There was only one vote against four new taxes and a new fee Monday night that will have Hoffman Estates residents paying about $100 more to the village each year to fund backlogged road improvements and other capital needs.
Trustee Anna Newell voted "no" on the five new sources of revenue: a utility tax on electricity, a utility tax on natural gas, a municipal motor fuel tax, a liquor tax and a stormwater utility fee.
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Previously, Newell said she understood the need for more revenue but said residents were "taxed to death."
"They don't want to pay any more," she said at the Oct. 7 meeting.
In the next five years, the village wants to complete about $24.6 million in road improvements -- $16.3 million in reconstruction work and $8.3 million in resurfacing work. That equates to 50 street segments getting reconstructed and 76 segments getting resurfaced.
To do so, village officials say, $4 million to $5 million will need to be spent each year on roadwork. Currently, the village is using only its motor fuel tax revenues of about $1.2 million per year to pay for road improvements.
Before the recession, general fund revenue was the primary source of capital needs, including the street improvement program. But it can no longer provide adequate funding for the roads.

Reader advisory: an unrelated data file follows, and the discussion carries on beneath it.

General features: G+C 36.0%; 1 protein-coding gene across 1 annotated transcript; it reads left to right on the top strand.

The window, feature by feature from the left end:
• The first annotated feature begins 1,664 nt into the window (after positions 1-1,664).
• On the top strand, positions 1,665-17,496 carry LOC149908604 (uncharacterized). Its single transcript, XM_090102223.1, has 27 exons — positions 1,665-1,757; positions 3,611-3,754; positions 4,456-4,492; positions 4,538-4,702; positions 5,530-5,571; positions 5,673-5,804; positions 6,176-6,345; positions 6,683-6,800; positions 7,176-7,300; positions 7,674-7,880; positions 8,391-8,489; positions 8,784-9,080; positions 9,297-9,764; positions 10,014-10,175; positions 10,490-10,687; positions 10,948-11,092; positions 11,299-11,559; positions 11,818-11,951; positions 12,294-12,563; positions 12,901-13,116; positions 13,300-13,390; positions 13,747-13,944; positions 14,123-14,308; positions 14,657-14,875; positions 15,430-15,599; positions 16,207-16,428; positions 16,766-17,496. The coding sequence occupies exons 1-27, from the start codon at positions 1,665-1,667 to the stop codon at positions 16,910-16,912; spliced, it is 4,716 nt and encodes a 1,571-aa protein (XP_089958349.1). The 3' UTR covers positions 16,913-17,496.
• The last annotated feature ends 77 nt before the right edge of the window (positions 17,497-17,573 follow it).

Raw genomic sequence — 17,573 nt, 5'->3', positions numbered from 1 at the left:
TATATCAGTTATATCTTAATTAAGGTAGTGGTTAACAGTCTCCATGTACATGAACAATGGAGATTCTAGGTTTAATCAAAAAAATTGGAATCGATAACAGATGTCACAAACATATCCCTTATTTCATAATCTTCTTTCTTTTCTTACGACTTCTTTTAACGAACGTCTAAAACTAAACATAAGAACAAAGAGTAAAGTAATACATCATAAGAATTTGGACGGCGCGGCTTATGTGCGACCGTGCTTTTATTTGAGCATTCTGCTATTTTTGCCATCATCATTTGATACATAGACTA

About $3 million of the more than $3.6 million that will come in from the four new taxes will be added to current motor fuel tax revenues. The remainder will be spent on other capital needs, like snow plows and fire apparatus, IT hardware or improvements to public buildings.
Residents can expect to see an average increase of about $3.35 per month on electricity bills and about $3.21 per month on natural gas bills. The motor fuel tax will add .025 cents of tax to each gallon of fuel bought in the village, and the new 5 percent liquor will be applied to packaged liquor only.
The new taxes will go into effect on Nov. 1, although the utility tax on natural gas might not show up on bills until Dec. 1.
Revenue from the stormwater utility fee -- which should generate $450,000 to $475,000 per year -- will be dedicated to repairing, replacing and maintaining the village's stormwater system. The owner of an average residential lot can expect a fee of about $2 a month starting on March 1, 2014.
Two residents spoke out against the taxes, including former Trustee Ray Kincaid, who ran against Mayor William McLeod during this year's spring election.
"I would truly appreciate it if you could reconsider this, you would put it off, look at the budget a little bit closer," Kincaid said.
"I would certainly hope that we recognize that there have been a lot of difficulties for residents, as well as businesses, and we need to find other ways to collect these funds."
Rodney Rusakiewicz, another former Hoffman Estates trustee, said while he believes there's no doubt the village's roads are "deplorable," he feels the village should have been more public about the new taxes.
"I'm just asking you to think about what you're doing and at least give the residents some information," he said. "Publish something so we know exactly what's going on, where these dollars have to go and how long it's going to take you to make these improvements you need to make."